I definitely appreciated G&B2015’s clarification of how precisely statistical preemption and categorization are meant to work for learning about a-adjectives (or at least, one concrete implementation of it). In particular, statistical preemption is likened to blocking, which means the learner needs to have an explicit set of alternatives over which to form expectations. For A-adjectives, the relevant alternatives could be something like “the sleeping boy” vs. “the asleep boy”. If both are possible, then “the asleep boy” should appear sometimes (i.e., with some probability). When it doesn’t, this is because it’s blocked. Clearly, we could easily implement this with Bayesian inference (or as G&B2015 point out themselves, with simple error-driven learning), provided we have the right hypothesis space.
For example, H1 = only “the sleeping boy” is allowed, while H2 = “the sleeping boy” and “the asleep boy” are both allowed. H1 will win over H2 in a very short amount of time as long as children hear lots of non-a-adjective equivalents (like "sleeping") in this syntactic construction. The real trick is making sure these are the hypotheses under consideration. For example, there seems to be another reasonable way to think about the hypothesis space, based on the relative clause vs. attributive syntactic usage. H1 = “the boy who is asleep”; H2 = “the asleep boy” and “the boy who is asleep”. Here, we really need to instances of relative-clause usage to drive us towards H1.
It makes me think about the more general issue of determining the hypothesis space that statistical preemption (or Bayesian inference, etc.) is supposed to operate over. G&B2015 explicitly note this themselves in the beginning of section 5, and talk more about hypothesis space construction in 5.2. For the a-adjective learning story G&B2015 promote, I would think some sort of recognition of the semantic similarity of words and the syntactic environments is the basis of the hypothesis space generation.
Some other thoughts:
(1) Section 1: I thought it was an interesting point about “afraid” being sucked into the a-adjective class even though it lacks the morphological property (aspectual “a-“ prefix + free morpheme, the way we see with “asleep”, “ablaze”, “alone”, etc.). This is presumably because of the relevant distributional properties categorizing it with the other a-adjectives? (That is, it’s “close enough”, given the other properties it has.)
(2) Section 2: Just as a note about the description of the experimental tasks, I wonder why they didn’t use novel-a-adjectives that matched the morphological segmentation properties that the real a-adjectives and alternatives have, i..e, asleep and sleepy, so ablim and blimmy (instead of chammy).
(3) Section 3: G&B2015 note that Yang’s child-directed survey didn’t find a-adjectives being used in relative clauses (i.e., the relevant syntactic distribution cue). So, this is a problem if you think you need to see relative clause usage to learn something about a-adjectives. But, as mentioned above (and also in Yang 2015), I think that’s only one way to learn about them. There are other options, based on semantic equivalents (“sleeping”, “sleepy”, etc. vs. “asleep”) or similarity to other linguistic categories (e.g., the Yang 2015 approach with locative particles).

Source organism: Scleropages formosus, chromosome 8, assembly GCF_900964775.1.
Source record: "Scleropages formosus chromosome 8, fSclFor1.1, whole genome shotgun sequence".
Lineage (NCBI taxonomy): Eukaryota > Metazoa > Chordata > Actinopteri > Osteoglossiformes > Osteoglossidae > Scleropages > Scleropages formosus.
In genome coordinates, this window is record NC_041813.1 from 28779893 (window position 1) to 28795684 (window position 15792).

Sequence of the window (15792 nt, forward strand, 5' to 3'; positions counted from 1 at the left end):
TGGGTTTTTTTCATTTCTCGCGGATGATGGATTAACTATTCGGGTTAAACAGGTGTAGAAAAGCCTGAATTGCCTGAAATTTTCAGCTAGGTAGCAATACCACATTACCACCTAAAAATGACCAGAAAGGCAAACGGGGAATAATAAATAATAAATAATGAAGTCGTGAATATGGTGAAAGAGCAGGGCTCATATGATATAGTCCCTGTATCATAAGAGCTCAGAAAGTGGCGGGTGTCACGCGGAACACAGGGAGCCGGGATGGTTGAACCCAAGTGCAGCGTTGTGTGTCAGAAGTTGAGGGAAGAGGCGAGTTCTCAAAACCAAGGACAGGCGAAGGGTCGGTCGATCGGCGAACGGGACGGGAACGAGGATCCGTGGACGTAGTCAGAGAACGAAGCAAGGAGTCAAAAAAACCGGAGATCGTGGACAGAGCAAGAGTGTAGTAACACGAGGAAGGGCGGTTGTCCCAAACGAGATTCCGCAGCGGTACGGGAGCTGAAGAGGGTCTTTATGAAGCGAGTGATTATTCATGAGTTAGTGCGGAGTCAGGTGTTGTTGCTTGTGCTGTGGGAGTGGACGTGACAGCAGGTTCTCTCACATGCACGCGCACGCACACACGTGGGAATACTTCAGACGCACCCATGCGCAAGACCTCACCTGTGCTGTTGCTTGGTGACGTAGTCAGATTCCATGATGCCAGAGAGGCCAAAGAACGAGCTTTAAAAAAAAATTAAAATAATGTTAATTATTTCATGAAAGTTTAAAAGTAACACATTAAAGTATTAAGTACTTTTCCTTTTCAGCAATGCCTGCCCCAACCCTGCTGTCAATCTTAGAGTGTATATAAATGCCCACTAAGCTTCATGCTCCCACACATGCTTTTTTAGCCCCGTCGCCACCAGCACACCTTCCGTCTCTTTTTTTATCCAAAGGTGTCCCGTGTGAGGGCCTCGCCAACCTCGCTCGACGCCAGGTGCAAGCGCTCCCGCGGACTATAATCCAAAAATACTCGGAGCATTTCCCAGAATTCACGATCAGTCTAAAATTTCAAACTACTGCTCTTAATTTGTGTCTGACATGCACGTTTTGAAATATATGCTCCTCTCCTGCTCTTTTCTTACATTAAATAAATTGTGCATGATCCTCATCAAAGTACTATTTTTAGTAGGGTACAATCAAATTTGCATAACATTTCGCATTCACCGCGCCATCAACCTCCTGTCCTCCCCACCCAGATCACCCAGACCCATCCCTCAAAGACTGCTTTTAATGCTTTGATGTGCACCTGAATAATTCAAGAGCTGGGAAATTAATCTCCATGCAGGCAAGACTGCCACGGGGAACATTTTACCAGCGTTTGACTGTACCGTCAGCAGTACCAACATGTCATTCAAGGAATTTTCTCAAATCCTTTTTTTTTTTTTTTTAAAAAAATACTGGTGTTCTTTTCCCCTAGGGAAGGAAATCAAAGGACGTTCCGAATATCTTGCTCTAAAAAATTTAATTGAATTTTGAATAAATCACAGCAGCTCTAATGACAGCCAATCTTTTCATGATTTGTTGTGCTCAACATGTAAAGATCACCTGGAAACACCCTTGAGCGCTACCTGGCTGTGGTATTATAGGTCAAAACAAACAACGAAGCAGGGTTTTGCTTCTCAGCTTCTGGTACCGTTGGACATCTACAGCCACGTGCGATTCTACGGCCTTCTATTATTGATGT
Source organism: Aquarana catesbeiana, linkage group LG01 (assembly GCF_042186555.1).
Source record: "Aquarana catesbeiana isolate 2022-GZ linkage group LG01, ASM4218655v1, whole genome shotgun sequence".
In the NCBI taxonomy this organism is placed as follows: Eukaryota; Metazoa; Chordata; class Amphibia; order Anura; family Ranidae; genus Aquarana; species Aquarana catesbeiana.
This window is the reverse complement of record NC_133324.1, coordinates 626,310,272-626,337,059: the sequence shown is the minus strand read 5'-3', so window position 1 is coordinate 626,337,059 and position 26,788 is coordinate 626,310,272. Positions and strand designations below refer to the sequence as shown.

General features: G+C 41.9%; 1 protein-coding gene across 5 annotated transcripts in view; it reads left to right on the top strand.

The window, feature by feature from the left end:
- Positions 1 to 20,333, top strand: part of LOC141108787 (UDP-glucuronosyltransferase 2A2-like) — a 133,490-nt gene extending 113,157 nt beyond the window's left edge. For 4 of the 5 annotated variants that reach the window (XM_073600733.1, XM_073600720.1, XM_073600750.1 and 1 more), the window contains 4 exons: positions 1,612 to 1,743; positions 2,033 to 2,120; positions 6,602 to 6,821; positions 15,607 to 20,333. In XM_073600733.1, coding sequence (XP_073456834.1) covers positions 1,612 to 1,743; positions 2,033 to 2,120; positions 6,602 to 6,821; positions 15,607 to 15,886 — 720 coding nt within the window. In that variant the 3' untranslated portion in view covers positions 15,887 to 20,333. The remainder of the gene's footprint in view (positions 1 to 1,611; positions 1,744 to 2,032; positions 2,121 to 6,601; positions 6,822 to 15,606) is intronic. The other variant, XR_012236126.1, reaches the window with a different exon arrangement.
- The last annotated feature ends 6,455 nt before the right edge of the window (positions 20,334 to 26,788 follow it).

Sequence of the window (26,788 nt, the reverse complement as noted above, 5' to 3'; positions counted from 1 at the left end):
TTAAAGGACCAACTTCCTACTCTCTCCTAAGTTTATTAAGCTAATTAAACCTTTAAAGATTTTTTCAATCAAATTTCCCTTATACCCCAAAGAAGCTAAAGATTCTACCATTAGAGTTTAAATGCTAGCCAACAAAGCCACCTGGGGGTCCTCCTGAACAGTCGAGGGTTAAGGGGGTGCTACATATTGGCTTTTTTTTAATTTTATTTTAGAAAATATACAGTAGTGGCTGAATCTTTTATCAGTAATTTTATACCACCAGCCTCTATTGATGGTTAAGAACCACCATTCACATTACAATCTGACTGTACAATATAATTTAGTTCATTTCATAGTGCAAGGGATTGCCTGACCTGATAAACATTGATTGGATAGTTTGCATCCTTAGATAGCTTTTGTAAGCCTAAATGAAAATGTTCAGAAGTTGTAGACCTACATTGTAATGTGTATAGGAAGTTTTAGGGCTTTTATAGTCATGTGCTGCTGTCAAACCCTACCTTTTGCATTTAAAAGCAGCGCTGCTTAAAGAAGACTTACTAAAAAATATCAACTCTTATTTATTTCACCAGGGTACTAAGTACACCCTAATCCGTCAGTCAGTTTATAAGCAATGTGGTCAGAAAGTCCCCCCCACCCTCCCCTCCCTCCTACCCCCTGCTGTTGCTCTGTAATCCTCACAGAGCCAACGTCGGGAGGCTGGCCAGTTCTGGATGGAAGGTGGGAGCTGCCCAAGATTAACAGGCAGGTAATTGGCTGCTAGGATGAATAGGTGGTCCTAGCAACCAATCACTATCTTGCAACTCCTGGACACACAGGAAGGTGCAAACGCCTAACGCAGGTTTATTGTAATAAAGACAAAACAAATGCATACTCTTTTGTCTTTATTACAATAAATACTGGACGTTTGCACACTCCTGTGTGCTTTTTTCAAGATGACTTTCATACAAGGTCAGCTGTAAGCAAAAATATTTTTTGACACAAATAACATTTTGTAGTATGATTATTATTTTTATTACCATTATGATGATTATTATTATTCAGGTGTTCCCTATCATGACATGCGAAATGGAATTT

(4) Section 4: I really appreciate the explicit discussion of how the distributional similarity-based classification would need to work for the locative particles-strategy to pan out (i.e., Table 1). It’s the next logical step once we have Yang’s proposal about using locative particles in the first place.
(5) Section 4: I admit a bit of trepidation about the conclusion that the available distributional evidence for locative particles is insufficient to lump them together with a-adjectives. It’s the sort of thing where we have to remember that children are learning a system of knowledge, and so while the right-type adverb modification may not be a slam dunk for distinguishing a-adjectives from non-a-adjectives, I do wonder if the collection of syntactic distribution properties (e.g., probability of coordination with PPs, etc.) would cause children to lump a-adjectives together with locative particles and prepositional phrases and, importantly, not with non-a-adjectives. Or perhaps, more generally, the distributional information might cause children to just separate out a-adjectives, and note that they have some overlap with locative particles/PPs and also with regular non-a-adjectives.
Side note: This is the sort of thing ideal learner models are fantastic at telling us: is the information sufficient to draw conclusion x? In this case, the conclusion would be that non-a-adjectives go together, given the various syntactic distribution cues available. G&B2015 touch on this kind of model at the beginning of section 5.2, mentioning the Perfors et al. 2010 work.
(6) Section 5: I was delighted to see the Hao (2015) study, which gets us the developmental trajectory for a-adjective categorization (or at least, how a-adjectives project onto syntactic distribution). Ten years old is really old for most acquisition stuff. So, this accords with the evidence being pretty scanty (or at least, children taking awhile until they can recognize that the evidence is there, and then make use of it).